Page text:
This doesn’t really matter for the kinds of things you are discussing here though. It’s not a question of “Can we”, but more of “Is this a financially sound decision over the next few years”. Obviously someone at Varjo thinks so, but someone at Samsung might think otherwise. Maybe the market for XR will have enough momentum to keep the display crank turning for long enough to make Varjo obsolete. Maybe ultra high resolution displays will stay expensive enough to give them a reasonable business edge. Maybe a third party with more experience with tiny displays, tracking and adjusting optics (I’m thinking of a camera manufacturer and image stabilization) will sweep them. As you said here, they only have a small percentage of the solution figured out so far.
    Maybe a static foveated display is good enough. As a commenter on your previous post about Varjo said, they would prefer to have static now than wait for eye tracking. Players in the XR hardware market are eager to distinguish their offerings from the competition and given a low enough price point in volume, a small patch of readability might be the key to a successful marketing campaign.
    As always, good to read your work. Thanks for posting.

    • There are also issues of trying to make transistors smaller for each pixel. It gets to be a challenge particularly for OLED and MicroLEDs that have to drive current for each pixel which takes more circuitry (LCDs are essentially passive/static voltages). As you scaled down, you need not only smaller but you need better transistors. This means going to more expensive technology and for very small displays IC’s. There is a saddle curve where very large pixels for say TVs get expensive (thus you pay a lot more for 70″ than a 55″ TV), the pixels are more expensive as they get smaller for cell phones, and then they get much more expensive on IC’s (microdisplays).

      There is a big gap that has yet to be filled between the smallest cell phone pixels at about 50 micron pitch (the iPhone Xs is about 57 microns) and 2500 square microns and microdisplay pixels at typically 4 to 10 microns or 16 to 100 square microns. The gap is caused by the transistor sizes and jumping between using “low-temperature polysilicon” and crystalline (IC) transistors. I talked about this gap in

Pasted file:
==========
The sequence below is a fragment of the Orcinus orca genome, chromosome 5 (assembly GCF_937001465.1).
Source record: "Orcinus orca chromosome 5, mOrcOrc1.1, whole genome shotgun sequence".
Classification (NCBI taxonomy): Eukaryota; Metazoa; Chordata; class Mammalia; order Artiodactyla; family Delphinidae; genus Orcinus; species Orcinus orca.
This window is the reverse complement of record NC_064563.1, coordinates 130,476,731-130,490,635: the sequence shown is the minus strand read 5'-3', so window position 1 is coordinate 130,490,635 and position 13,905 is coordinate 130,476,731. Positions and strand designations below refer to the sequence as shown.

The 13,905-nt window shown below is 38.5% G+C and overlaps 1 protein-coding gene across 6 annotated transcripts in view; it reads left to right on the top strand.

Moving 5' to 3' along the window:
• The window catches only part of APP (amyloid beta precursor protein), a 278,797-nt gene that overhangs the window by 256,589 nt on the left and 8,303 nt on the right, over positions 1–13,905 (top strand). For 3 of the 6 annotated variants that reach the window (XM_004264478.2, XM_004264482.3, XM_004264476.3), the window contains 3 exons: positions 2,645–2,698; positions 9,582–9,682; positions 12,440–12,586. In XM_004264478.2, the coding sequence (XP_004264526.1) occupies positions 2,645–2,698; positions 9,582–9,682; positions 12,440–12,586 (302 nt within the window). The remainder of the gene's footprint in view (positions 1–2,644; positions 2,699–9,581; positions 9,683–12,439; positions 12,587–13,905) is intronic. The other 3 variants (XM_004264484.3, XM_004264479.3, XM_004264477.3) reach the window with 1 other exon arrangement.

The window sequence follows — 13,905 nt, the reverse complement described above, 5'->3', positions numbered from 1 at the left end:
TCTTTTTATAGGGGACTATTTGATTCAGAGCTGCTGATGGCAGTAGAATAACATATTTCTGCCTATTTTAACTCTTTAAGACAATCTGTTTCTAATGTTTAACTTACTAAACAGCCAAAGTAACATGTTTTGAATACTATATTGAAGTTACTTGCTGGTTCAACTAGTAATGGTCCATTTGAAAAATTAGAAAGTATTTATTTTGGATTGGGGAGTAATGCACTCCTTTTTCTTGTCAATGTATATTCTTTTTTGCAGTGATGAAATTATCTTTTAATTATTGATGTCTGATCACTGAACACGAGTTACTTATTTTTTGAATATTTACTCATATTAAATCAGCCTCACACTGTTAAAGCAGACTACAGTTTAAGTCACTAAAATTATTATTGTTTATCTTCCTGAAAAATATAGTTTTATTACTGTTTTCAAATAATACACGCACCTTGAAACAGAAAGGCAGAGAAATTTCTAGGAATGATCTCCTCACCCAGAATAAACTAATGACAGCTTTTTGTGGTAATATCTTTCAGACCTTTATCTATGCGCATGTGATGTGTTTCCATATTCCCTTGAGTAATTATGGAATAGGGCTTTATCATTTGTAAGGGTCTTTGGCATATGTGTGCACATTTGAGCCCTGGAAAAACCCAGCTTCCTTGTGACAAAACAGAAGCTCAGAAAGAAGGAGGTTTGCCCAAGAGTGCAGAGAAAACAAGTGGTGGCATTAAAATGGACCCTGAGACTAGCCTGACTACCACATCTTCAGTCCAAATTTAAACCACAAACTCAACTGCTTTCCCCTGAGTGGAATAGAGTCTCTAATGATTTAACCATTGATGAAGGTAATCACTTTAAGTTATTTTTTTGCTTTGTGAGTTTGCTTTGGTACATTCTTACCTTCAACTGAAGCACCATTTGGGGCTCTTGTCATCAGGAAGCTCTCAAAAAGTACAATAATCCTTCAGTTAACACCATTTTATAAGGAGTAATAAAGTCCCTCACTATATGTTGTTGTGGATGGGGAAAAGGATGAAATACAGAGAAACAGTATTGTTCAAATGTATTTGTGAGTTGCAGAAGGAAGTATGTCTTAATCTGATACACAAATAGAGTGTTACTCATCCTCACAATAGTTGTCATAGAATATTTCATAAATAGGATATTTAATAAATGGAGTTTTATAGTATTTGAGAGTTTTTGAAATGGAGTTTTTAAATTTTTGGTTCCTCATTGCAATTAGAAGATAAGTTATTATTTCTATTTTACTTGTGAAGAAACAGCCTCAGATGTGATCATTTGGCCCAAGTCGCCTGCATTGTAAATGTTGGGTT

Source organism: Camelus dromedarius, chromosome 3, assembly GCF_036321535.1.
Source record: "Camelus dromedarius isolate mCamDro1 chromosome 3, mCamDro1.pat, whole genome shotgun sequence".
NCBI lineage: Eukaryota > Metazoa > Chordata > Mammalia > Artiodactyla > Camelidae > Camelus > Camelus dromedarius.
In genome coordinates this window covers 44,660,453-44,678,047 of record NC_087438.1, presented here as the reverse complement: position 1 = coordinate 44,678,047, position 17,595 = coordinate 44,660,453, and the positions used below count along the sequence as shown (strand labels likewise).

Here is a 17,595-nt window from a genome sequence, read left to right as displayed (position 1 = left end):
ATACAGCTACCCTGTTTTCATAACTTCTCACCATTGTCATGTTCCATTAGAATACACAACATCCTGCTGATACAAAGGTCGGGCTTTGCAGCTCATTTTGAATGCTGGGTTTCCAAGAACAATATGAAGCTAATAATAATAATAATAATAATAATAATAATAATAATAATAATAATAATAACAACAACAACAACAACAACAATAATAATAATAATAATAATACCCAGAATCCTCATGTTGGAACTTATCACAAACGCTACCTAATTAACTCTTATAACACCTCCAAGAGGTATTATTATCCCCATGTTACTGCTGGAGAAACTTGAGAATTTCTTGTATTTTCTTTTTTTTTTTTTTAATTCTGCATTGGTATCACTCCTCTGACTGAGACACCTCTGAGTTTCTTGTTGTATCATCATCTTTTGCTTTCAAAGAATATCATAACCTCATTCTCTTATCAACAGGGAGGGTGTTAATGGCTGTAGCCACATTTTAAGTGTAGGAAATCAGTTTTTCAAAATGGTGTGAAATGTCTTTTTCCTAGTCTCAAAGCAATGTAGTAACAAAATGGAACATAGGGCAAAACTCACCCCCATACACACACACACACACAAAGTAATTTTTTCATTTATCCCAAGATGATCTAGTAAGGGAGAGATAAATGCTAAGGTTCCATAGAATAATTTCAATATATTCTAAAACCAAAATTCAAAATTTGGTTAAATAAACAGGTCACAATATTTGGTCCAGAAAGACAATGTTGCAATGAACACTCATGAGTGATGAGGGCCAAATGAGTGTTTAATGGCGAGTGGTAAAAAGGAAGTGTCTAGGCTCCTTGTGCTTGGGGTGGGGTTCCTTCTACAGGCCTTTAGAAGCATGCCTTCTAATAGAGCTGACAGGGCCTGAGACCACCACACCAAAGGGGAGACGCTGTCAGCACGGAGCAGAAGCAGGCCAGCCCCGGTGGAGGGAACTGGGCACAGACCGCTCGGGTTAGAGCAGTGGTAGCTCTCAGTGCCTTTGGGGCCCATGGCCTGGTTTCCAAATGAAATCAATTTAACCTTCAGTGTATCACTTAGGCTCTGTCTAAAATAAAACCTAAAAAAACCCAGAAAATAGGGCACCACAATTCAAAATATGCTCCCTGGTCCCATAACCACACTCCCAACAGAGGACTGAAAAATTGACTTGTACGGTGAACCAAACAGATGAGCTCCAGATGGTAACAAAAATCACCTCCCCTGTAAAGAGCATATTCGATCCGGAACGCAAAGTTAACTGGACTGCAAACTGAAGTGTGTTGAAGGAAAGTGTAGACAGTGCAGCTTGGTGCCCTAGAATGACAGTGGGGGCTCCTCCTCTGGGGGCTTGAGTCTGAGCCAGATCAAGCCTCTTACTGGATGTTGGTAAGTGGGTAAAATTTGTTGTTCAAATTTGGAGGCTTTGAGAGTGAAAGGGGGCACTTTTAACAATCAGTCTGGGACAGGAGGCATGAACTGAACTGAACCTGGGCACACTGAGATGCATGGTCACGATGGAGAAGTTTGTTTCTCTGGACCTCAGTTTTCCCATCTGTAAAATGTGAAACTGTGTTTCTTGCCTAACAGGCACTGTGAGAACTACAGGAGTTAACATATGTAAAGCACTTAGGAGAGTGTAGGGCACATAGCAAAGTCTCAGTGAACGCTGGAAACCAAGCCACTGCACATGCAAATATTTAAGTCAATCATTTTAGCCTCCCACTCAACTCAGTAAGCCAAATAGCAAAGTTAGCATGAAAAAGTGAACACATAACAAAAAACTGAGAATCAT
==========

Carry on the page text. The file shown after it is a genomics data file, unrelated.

One of the big problems as they scale LEDs smaller is light extraction or getting the photons out toward the eye. Typically, very small LEDs have issues with light extraction.

      It is both an issue of the market driving forces and the inherent difficulty in making improvements. As you start to approach physical limits, the problems can get exponentially more difficult/expensive. Without a market driver, it becomes financially difficult to justify spending on tough to solve problems. One reason I believe MicroLED, in addition to their technical superiority to OLEDs, is that there is so much R&D going on with LEDs today due to their use in lighting. While not directly relevant, the understanding of the physics and manufacturing/yield is likely to spin off into other areas.

  3. Karl great read as always. I have a question about pixel size and density. If I was to use some very close to the eye display. What would the pixel pitch and density need to be to obtain effects such as those used in the fictional viewer of Tony Stark a.k.a. Iron Man? I would think the trick would be to go super high res directly in front of the eye which should also provide infinity field of depth. What are your thoughts? Also, I would imagine there would need to be a certain distance between the pixels to preserve angular resolution. It may be impossible to do at our current state of technology but humor me, please.

    • It is best to think in terms of “angular resolution” when it comes to near to eye displays. The common “metric” is the arcminute (1/60th of a degree = 1 arcminute). One arcminute/pixel is considered “retinal resolution” as made famous by Apple. 300 pixels per inch at “reading distance” (about 10 to 12 inches) is roughly 1 arcminute per pixel. Most of the optics in a near-eye display don’t so much enlarge the image, but rather allow the eye to focus at closer distances.